Hey, I know what you're going through. I also suffer from POCD, and it peaked when I was about your age. I remember being on a boat tour with some 11 year old girl, and my mind wouldn't stop trying to convince me I was sexually attracted to her. This was before I even know I had OCD, but I knew that something was wrong with me and wanted to see a therapist.
Are you currently seeing anyone for your OCD? If not, then of course I'd highly recommend you do so. But for now, as someone who's gained control over multiple types of OCD (POCD included), the best advice I can give you is this: the less you resist your intrusive thoughts, the less powerful they become. Like any other form of OCD, refraining from doing the compulsion is the best thing you can do to minimize the obsessions and anxiety. In the case of an obsession that has no physical compulsion like POCD, the compulsion, then, becomes the act of resisting the thought itself. Perhaps you may try to think about something else, or you repeat words in your head to distract yourself. Anything you do that is meant to keep you from thinking about the intrusive thought is a compulsion that you eventually have to stop doing. Let the intrusive thought live in your head, even though it may give you anxiety, and eventually it will go away on its own. The more you do this, the fewer intrusive thoughts you'll have, and the ones you have will be less anxiety-inducing.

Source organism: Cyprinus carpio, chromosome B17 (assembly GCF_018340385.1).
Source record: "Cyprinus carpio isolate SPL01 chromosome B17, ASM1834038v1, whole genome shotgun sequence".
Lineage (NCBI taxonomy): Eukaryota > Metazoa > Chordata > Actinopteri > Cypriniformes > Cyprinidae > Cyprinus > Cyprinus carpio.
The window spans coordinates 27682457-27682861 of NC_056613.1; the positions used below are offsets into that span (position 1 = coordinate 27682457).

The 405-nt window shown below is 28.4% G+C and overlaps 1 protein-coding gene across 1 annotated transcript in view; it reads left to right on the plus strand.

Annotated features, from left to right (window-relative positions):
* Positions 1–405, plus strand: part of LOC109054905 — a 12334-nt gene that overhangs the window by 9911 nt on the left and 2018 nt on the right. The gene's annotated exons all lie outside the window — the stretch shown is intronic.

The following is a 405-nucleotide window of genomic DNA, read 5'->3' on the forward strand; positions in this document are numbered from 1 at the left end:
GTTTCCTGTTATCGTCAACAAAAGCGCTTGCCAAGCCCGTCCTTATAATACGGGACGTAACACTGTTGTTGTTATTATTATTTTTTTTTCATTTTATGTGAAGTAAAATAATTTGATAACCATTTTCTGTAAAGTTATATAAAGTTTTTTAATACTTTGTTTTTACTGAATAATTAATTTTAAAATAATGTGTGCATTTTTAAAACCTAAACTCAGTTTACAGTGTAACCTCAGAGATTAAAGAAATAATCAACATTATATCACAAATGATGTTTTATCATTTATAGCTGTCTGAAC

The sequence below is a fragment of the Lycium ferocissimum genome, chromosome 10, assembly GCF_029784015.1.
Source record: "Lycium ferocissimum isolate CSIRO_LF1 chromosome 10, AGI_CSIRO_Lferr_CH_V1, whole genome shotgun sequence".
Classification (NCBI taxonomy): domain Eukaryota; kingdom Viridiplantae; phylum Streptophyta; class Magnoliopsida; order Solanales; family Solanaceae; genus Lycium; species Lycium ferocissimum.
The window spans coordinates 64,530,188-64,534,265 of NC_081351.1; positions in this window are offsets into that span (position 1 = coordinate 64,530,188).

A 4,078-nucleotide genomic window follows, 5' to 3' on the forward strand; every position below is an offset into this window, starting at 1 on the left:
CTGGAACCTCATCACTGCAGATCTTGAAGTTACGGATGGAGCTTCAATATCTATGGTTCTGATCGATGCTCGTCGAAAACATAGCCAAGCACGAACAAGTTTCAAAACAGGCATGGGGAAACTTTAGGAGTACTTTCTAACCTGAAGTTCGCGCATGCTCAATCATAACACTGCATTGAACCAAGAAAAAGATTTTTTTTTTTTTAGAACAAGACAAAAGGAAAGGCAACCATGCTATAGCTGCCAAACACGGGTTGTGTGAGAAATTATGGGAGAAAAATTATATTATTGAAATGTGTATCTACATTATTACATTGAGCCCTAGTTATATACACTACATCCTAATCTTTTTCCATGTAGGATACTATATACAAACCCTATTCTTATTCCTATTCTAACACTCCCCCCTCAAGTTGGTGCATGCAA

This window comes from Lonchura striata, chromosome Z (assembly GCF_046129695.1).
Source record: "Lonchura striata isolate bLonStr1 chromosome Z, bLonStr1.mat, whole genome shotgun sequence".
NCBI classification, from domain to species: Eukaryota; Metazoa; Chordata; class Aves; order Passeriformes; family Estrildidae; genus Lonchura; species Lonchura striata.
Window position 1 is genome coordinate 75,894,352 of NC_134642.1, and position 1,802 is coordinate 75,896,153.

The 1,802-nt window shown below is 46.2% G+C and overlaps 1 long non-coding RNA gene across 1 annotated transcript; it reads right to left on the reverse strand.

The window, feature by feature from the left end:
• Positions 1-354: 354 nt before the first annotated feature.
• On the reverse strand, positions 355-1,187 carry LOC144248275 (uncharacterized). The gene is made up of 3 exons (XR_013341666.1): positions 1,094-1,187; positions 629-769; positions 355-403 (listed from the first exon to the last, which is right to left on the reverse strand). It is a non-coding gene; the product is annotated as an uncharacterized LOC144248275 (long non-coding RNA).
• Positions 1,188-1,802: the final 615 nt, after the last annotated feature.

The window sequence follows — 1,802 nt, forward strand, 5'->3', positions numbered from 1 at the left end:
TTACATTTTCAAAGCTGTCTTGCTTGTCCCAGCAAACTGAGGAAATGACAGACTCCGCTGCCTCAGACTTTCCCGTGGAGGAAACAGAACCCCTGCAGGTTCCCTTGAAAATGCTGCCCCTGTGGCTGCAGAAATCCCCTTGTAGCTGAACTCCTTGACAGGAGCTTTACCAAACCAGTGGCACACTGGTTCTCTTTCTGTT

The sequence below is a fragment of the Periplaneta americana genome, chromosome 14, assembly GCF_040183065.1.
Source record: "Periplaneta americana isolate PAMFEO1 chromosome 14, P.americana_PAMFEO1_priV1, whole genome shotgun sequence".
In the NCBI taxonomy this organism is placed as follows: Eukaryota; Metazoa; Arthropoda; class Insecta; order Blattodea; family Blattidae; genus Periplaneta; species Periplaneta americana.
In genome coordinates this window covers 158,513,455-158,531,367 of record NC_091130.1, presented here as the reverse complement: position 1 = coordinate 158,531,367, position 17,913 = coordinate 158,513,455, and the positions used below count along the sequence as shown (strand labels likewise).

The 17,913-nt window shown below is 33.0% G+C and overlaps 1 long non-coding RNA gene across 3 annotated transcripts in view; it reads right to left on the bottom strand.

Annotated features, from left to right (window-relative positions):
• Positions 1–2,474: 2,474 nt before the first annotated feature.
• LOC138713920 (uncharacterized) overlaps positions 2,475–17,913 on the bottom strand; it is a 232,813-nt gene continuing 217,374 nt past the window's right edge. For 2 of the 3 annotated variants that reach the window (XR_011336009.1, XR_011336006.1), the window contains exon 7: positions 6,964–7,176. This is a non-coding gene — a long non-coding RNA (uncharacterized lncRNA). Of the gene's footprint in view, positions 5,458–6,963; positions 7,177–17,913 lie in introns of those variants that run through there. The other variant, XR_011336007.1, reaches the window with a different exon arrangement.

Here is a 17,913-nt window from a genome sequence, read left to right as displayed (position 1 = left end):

Avoiding the 3 year old and any other child will give you temporary relief, but in the long term it won't help your intrusive thoughts. I'd recommend seeing a child just for a little bit, while practicing what I wrote above. If it works and you feel a little better about seeing the child, next time see him/her for a bit longer. The goal is to make each visit slightly challenging, but not too challenging.
I'd highly recommend meditation for something like POCD. The idea behind meditation is to watch your thoughts and separate yourself from them, so practicing these things will help with dealing with your intrusive thoughts.